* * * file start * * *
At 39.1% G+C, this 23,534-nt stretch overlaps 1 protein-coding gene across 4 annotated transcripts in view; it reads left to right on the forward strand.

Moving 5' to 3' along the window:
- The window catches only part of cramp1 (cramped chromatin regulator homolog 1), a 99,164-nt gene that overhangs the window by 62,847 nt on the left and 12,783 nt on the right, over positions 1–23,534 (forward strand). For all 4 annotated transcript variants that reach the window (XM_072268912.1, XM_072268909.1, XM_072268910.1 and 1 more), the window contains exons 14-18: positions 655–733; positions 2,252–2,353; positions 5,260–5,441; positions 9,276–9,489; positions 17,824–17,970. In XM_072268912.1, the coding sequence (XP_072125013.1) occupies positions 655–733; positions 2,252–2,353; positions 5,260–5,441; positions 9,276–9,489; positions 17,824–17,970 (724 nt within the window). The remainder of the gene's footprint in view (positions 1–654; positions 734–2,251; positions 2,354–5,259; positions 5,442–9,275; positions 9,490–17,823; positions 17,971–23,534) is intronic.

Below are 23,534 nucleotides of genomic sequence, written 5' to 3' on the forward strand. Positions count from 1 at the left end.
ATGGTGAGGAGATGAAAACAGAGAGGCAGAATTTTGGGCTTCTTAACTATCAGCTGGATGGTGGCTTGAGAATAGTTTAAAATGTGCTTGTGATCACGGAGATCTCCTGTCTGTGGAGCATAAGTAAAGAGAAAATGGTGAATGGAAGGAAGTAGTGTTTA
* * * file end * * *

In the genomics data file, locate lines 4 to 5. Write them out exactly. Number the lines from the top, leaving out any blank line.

Below are 23,534 nucleotides of genomic sequence, written 5' to 3' on the forward strand. Positions count from 1 at the left end.
ATGGTGAGGAGATGAAAACAGAGAGGCAGAATTTTGGGCTTCTTAACTATCAGCTGGATGGTGGCTTGAGAATAGTTTAAAATGTGCTTGTGATCACGGAGATCTCCTGTCTGTGGAGCATAAGTAAAGAGAAAATGGTGAATGGAAGGAAGTAGTGTTTA